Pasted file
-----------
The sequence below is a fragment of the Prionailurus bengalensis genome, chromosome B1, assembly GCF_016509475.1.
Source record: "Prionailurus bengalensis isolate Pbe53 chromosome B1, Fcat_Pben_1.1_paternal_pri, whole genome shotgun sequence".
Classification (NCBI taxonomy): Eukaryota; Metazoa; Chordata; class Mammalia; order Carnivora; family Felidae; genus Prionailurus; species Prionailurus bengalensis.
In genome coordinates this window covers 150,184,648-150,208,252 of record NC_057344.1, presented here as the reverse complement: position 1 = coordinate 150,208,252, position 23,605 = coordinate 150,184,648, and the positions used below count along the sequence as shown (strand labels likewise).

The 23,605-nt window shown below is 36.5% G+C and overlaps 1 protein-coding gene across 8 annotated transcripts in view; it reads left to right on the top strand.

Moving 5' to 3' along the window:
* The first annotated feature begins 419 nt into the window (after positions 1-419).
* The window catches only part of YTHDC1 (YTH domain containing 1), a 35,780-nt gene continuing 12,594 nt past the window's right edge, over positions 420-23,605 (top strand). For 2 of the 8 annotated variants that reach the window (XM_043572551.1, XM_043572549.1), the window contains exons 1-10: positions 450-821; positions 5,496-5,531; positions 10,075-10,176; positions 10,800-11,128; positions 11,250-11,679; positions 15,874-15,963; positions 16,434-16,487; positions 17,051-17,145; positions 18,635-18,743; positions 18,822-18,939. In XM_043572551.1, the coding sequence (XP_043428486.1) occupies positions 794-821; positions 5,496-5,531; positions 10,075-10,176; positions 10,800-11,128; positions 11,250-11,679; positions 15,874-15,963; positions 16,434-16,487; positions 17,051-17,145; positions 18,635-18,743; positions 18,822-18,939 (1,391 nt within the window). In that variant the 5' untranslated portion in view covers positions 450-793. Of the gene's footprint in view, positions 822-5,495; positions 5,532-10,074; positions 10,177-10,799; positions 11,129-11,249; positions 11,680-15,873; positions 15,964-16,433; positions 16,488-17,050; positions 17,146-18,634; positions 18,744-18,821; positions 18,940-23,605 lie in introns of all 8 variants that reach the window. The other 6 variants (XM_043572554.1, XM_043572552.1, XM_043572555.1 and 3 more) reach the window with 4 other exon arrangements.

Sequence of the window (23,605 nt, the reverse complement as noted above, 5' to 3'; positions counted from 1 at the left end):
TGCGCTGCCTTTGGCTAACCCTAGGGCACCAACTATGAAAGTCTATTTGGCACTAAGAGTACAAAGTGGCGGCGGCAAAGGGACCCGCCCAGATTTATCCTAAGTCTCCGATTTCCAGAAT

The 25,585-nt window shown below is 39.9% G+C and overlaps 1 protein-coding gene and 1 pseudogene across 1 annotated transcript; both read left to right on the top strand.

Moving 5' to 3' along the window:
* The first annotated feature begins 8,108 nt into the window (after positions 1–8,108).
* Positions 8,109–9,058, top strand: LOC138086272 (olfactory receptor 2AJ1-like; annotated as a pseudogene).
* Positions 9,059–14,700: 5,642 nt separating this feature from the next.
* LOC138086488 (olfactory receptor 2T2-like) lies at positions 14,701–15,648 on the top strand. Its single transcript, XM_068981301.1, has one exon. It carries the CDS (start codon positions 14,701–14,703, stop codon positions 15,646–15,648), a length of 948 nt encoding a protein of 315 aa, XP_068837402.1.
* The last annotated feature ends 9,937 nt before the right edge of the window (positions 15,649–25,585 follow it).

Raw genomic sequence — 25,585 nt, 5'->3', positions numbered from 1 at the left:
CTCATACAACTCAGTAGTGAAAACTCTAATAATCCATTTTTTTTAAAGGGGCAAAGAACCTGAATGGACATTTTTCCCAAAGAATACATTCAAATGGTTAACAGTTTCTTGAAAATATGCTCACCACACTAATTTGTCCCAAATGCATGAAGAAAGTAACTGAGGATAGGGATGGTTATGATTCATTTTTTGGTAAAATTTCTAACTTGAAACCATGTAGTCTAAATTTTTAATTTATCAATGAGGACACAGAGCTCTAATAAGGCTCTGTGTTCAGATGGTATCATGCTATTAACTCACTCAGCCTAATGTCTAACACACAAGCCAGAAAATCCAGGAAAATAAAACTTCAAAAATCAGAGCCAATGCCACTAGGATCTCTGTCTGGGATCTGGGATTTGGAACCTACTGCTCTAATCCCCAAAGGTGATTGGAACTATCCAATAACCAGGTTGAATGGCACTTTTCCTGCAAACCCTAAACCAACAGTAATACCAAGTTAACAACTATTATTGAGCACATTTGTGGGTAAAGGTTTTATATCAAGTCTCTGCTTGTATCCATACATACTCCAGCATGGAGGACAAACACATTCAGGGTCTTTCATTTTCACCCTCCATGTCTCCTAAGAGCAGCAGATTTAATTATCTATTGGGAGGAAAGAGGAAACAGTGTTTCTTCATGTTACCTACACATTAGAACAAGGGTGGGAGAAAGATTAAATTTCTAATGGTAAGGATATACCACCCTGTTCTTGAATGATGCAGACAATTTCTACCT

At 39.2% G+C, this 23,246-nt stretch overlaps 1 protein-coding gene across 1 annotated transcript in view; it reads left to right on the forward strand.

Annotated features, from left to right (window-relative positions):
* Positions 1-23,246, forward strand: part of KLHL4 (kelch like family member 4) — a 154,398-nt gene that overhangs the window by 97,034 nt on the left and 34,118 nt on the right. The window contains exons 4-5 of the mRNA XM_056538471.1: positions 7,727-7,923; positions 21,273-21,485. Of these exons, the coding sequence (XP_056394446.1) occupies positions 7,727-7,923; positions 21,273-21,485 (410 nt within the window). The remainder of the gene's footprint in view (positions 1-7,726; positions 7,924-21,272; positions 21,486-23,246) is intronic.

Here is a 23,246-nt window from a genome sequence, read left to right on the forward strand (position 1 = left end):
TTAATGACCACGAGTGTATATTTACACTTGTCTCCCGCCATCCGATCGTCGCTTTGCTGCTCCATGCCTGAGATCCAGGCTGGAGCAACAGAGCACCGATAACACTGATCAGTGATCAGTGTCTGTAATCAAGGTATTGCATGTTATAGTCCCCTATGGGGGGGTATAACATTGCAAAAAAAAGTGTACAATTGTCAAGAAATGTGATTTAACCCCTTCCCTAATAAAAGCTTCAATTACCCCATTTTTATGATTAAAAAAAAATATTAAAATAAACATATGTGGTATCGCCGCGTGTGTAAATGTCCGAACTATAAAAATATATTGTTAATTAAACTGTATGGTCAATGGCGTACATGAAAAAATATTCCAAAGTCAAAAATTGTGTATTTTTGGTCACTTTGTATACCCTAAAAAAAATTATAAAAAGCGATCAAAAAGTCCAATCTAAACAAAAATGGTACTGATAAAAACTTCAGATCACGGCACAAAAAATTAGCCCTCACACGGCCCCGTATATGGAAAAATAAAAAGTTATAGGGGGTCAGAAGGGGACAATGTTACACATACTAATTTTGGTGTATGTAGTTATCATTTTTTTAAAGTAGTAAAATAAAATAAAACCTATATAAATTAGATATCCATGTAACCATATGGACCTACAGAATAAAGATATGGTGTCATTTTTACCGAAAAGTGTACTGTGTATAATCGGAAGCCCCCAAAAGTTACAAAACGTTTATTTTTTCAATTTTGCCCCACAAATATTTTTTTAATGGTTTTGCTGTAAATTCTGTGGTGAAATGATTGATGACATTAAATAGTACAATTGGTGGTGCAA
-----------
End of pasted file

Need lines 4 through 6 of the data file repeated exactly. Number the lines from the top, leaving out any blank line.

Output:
In genome coordinates this window covers 150,184,648-150,208,252 of record NC_057344.1, presented here as the reverse complement: position 1 = coordinate 150,208,252, position 23,605 = coordinate 150,184,648, and the positions used below count along the sequence as shown (strand labels likewise).

The 23,605-nt window shown below is 36.5% G+C and overlaps 1 protein-coding gene across 8 annotated transcripts in view; it reads left to right on the top strand.

Moving 5' to 3' along the window: